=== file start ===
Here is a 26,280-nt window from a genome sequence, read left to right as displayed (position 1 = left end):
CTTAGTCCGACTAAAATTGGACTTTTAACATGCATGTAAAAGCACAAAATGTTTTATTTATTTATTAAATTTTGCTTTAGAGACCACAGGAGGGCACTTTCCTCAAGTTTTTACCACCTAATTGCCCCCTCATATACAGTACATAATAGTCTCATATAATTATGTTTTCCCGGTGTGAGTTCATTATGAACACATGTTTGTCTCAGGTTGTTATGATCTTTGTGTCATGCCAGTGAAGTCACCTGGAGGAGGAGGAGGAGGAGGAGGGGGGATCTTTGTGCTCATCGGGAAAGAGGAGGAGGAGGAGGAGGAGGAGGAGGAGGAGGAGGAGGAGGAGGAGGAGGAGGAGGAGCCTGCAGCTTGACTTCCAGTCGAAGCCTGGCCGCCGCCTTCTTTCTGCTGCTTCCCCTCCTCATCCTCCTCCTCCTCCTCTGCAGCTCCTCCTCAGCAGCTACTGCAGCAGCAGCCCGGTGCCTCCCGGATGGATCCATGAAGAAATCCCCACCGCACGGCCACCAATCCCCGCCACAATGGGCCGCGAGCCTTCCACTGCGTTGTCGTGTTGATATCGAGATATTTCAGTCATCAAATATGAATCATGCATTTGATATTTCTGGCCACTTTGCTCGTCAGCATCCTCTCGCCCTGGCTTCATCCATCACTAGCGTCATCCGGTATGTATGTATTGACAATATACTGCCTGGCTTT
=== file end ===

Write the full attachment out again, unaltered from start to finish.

Here is a 26,280-nt window from a genome sequence, read left to right as displayed (position 1 = left end):
CTTAGTCCGACTAAAATTGGACTTTTAACATGCATGTAAAAGCACAAAATGTTTTATTTATTTATTAAATTTTGCTTTAGAGACCACAGGAGGGCACTTTCCTCAAGTTTTTACCACCTAATTGCCCCCTCATATACAGTACATAATAGTCTCATATAATTATGTTTTCCCGGTGTGAGTTCATTATGAACACATGTTTGTCTCAGGTTGTTATGATCTTTGTGTCATGCCAGTGAAGTCACCTGGAGGAGGAGGAGGAGGAGGAGGGGGGATCTTTGTGCTCATCGGGAAAGAGGAGGAGGAGGAGGAGGAGGAGGAGGAGGAGGAGGAGGAGGAGGAGGAGGAGGAGGAGCCTGCAGCTTGACTTCCAGTCGAAGCCTGGCCGCCGCCTTCTTTCTGCTGCTTCCCCTCCTCATCCTCCTCCTCCTCCTCTGCAGCTCCTCCTCAGCAGCTACTGCAGCAGCAGCCCGGTGCCTCCCGGATGGATCCATGAAGAAATCCCCACCGCACGGCCACCAATCCCCGCCACAATGGGCCGCGAGCCTTCCACTGCGTTGTCGTGTTGATATCGAGATATTTCAGTCATCAAATATGAATCATGCATTTGATATTTCTGGCCACTTTGCTCGTCAGCATCCTCTCGCCCTGGCTTCATCCATCACTAGCGTCATCCGGTATGTATGTATTGACAATATACTGCCTGGCTTT